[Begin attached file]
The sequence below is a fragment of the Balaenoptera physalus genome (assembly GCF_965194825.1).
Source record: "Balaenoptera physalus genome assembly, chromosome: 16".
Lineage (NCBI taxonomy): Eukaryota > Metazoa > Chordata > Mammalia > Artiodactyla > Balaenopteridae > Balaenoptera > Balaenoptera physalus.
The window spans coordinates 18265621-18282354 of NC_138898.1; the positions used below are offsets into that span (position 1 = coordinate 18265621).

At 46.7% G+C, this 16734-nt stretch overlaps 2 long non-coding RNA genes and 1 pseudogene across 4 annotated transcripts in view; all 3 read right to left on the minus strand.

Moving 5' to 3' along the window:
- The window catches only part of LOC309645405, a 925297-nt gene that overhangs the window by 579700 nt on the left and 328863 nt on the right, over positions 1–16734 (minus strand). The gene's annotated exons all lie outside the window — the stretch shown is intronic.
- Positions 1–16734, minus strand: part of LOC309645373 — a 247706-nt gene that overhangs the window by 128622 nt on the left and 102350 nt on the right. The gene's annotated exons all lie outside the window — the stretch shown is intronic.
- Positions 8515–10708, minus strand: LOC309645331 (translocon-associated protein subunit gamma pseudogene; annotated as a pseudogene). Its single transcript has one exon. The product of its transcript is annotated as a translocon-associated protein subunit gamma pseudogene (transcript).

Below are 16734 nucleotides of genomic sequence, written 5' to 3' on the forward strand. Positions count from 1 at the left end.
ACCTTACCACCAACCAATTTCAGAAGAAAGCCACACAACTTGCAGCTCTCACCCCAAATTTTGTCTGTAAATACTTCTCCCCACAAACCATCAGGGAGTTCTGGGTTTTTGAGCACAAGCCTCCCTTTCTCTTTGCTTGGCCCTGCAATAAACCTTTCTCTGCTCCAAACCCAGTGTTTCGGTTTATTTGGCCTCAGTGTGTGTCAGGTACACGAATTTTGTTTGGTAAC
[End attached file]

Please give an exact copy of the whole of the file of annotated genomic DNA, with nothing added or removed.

The sequence below is a fragment of the Balaenoptera physalus genome (assembly GCF_965194825.1).
Source record: "Balaenoptera physalus genome assembly, chromosome: 16".
Lineage (NCBI taxonomy): Eukaryota > Metazoa > Chordata > Mammalia > Artiodactyla > Balaenopteridae > Balaenoptera > Balaenoptera physalus.
The window spans coordinates 18265621-18282354 of NC_138898.1; the positions used below are offsets into that span (position 1 = coordinate 18265621).

At 46.7% G+C, this 16734-nt stretch overlaps 2 long non-coding RNA genes and 1 pseudogene across 4 annotated transcripts in view; all 3 read right to left on the minus strand.

Moving 5' to 3' along the window:
- The window catches only part of LOC309645405, a 925297-nt gene that overhangs the window by 579700 nt on the left and 328863 nt on the right, over positions 1–16734 (minus strand). The gene's annotated exons all lie outside the window — the stretch shown is intronic.
- Positions 1–16734, minus strand: part of LOC309645373 — a 247706-nt gene that overhangs the window by 128622 nt on the left and 102350 nt on the right. The gene's annotated exons all lie outside the window — the stretch shown is intronic.
- Positions 8515–10708, minus strand: LOC309645331 (translocon-associated protein subunit gamma pseudogene; annotated as a pseudogene). Its single transcript has one exon. The product of its transcript is annotated as a translocon-associated protein subunit gamma pseudogene (transcript).

Below are 16734 nucleotides of genomic sequence, written 5' to 3' on the forward strand. Positions count from 1 at the left end.
ACCTTACCACCAACCAATTTCAGAAGAAAGCCACACAACTTGCAGCTCTCACCCCAAATTTTGTCTGTAAATACTTCTCCCCACAAACCATCAGGGAGTTCTGGGTTTTTGAGCACAAGCCTCCCTTTCTCTTTGCTTGGCCCTGCAATAAACCTTTCTCTGCTCCAAACCCAGTGTTTCGGTTTATTTGGCCTCAGTGTGTGTCAGGTACACGAATTTTGTTTGGTAAC